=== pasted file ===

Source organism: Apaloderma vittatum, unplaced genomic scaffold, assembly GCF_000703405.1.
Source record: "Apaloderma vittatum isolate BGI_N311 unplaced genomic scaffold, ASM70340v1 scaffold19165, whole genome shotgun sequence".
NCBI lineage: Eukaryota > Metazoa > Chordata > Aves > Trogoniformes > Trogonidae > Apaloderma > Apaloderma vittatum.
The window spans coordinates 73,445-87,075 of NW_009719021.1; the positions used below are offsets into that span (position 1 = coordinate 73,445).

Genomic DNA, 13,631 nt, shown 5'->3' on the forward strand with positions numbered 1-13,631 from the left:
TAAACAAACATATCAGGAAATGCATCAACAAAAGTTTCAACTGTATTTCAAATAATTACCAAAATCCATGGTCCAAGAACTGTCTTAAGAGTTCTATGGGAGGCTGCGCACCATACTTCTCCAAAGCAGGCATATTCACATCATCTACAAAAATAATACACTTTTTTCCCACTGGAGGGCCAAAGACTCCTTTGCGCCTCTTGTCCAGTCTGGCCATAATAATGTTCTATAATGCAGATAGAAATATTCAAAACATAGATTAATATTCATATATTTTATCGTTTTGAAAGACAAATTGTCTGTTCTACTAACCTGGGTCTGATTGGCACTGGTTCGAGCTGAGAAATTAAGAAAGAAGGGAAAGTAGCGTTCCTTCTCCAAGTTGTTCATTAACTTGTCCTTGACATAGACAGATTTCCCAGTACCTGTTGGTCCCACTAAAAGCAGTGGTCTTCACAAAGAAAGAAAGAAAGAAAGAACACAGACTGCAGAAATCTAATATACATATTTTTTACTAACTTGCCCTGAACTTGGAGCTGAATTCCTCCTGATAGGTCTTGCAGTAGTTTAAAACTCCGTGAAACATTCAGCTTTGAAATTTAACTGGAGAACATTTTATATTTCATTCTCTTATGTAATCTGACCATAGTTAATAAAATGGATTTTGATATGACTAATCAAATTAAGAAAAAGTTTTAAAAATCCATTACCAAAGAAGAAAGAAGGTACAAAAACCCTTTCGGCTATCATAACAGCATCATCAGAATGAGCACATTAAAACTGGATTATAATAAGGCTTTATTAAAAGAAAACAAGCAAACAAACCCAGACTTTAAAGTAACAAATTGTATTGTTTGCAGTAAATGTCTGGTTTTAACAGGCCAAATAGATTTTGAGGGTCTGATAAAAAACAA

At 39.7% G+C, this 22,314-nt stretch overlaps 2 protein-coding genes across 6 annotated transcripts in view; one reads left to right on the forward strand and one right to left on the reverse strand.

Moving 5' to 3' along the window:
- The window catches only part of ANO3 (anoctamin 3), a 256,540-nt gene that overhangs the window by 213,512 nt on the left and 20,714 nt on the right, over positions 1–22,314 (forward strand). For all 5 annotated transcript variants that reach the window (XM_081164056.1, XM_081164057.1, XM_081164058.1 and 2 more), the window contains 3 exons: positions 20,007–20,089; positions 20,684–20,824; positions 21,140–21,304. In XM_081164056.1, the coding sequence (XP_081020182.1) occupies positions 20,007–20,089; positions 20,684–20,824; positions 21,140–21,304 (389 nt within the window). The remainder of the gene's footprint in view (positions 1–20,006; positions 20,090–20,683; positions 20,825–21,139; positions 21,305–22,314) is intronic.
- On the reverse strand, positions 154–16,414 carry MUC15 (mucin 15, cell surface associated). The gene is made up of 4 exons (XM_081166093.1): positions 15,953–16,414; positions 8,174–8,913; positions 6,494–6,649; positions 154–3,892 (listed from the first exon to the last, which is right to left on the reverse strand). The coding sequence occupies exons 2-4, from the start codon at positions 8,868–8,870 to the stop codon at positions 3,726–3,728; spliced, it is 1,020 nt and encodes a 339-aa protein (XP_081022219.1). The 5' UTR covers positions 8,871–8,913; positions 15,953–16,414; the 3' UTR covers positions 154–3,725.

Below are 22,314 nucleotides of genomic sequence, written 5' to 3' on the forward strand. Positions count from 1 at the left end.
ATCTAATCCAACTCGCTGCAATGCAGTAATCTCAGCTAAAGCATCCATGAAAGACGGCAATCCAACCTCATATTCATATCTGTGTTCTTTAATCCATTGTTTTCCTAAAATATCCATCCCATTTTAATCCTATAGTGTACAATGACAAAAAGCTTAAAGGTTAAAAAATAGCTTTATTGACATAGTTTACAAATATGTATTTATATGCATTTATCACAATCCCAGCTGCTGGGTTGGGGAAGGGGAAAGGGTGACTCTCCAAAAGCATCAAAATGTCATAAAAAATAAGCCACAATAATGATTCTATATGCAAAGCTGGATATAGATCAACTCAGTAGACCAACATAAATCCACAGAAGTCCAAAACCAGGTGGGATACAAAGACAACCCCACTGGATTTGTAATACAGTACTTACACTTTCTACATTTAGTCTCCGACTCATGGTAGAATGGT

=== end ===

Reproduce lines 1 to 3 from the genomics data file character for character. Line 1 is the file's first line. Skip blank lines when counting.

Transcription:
Source organism: Apaloderma vittatum, unplaced genomic scaffold, assembly GCF_000703405.1.
Source record: "Apaloderma vittatum isolate BGI_N311 unplaced genomic scaffold, ASM70340v1 scaffold19165, whole genome shotgun sequence".
NCBI lineage: Eukaryota > Metazoa > Chordata > Aves > Trogoniformes > Trogonidae > Apaloderma > Apaloderma vittatum.